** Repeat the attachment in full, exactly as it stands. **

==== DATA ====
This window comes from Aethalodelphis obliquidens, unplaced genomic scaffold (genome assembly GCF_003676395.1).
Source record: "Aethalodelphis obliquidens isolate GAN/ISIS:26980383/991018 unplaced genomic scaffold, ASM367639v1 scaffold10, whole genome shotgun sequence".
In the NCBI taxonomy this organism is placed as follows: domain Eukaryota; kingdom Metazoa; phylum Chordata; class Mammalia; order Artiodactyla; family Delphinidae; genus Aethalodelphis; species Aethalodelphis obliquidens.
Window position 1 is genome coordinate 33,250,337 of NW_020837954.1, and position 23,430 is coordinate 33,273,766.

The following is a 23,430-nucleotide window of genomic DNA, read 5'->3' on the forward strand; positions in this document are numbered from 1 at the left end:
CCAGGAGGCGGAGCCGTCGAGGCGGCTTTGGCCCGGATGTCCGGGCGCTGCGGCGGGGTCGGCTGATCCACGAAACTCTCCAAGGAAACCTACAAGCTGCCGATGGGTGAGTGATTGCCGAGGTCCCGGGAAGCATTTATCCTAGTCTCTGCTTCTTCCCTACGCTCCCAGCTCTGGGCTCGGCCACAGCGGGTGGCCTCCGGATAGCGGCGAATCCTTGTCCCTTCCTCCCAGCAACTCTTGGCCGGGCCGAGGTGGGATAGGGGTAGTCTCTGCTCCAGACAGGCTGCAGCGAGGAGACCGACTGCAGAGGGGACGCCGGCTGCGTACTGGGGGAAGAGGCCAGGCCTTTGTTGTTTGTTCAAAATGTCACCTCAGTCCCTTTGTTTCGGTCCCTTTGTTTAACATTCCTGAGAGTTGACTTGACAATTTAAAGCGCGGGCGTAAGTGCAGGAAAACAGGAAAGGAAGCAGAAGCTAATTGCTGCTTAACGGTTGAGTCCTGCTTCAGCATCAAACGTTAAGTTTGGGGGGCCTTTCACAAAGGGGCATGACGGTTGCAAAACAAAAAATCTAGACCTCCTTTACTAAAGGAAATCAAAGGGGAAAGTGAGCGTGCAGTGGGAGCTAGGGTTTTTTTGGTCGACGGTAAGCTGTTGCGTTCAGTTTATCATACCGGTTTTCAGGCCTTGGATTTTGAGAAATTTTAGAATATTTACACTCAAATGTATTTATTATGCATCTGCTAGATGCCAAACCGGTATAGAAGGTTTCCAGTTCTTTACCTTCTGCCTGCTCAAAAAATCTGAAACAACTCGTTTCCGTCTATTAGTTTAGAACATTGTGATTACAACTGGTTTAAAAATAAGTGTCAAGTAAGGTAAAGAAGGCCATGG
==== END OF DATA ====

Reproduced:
This window comes from Aethalodelphis obliquidens, unplaced genomic scaffold (genome assembly GCF_003676395.1).
Source record: "Aethalodelphis obliquidens isolate GAN/ISIS:26980383/991018 unplaced genomic scaffold, ASM367639v1 scaffold10, whole genome shotgun sequence".
In the NCBI taxonomy this organism is placed as follows: domain Eukaryota; kingdom Metazoa; phylum Chordata; class Mammalia; order Artiodactyla; family Delphinidae; genus Aethalodelphis; species Aethalodelphis obliquidens.
Window position 1 is genome coordinate 33,250,337 of NW_020837954.1, and position 23,430 is coordinate 33,273,766.

The following is a 23,430-nucleotide window of genomic DNA, read 5'->3' on the forward strand; positions in this document are numbered from 1 at the left end:
CCAGGAGGCGGAGCCGTCGAGGCGGCTTTGGCCCGGATGTCCGGGCGCTGCGGCGGGGTCGGCTGATCCACGAAACTCTCCAAGGAAACCTACAAGCTGCCGATGGGTGAGTGATTGCCGAGGTCCCGGGAAGCATTTATCCTAGTCTCTGCTTCTTCCCTACGCTCCCAGCTCTGGGCTCGGCCACAGCGGGTGGCCTCCGGATAGCGGCGAATCCTTGTCCCTTCCTCCCAGCAACTCTTGGCCGGGCCGAGGTGGGATAGGGGTAGTCTCTGCTCCAGACAGGCTGCAGCGAGGAGACCGACTGCAGAGGGGACGCCGGCTGCGTACTGGGGGAAGAGGCCAGGCCTTTGTTGTTTGTTCAAAATGTCACCTCAGTCCCTTTGTTTCGGTCCCTTTGTTTAACATTCCTGAGAGTTGACTTGACAATTTAAAGCGCGGGCGTAAGTGCAGGAAAACAGGAAAGGAAGCAGAAGCTAATTGCTGCTTAACGGTTGAGTCCTGCTTCAGCATCAAACGTTAAGTTTGGGGGGCCTTTCACAAAGGGGCATGACGGTTGCAAAACAAAAAATCTAGACCTCCTTTACTAAAGGAAATCAAAGGGGAAAGTGAGCGTGCAGTGGGAGCTAGGGTTTTTTTGGTCGACGGTAAGCTGTTGCGTTCAGTTTATCATACCGGTTTTCAGGCCTTGGATTTTGAGAAATTTTAGAATATTTACACTCAAATGTATTTATTATGCATCTGCTAGATGCCAAACCGGTATAGAAGGTTTCCAGTTCTTTACCTTCTGCCTGCTCAAAAAATCTGAAACAACTCGTTTCCGTCTATTAGTTTAGAACATTGTGATTACAACTGGTTTAAAAATAAGTGTCAAGTAAGGTAAAGAAGGCCATGG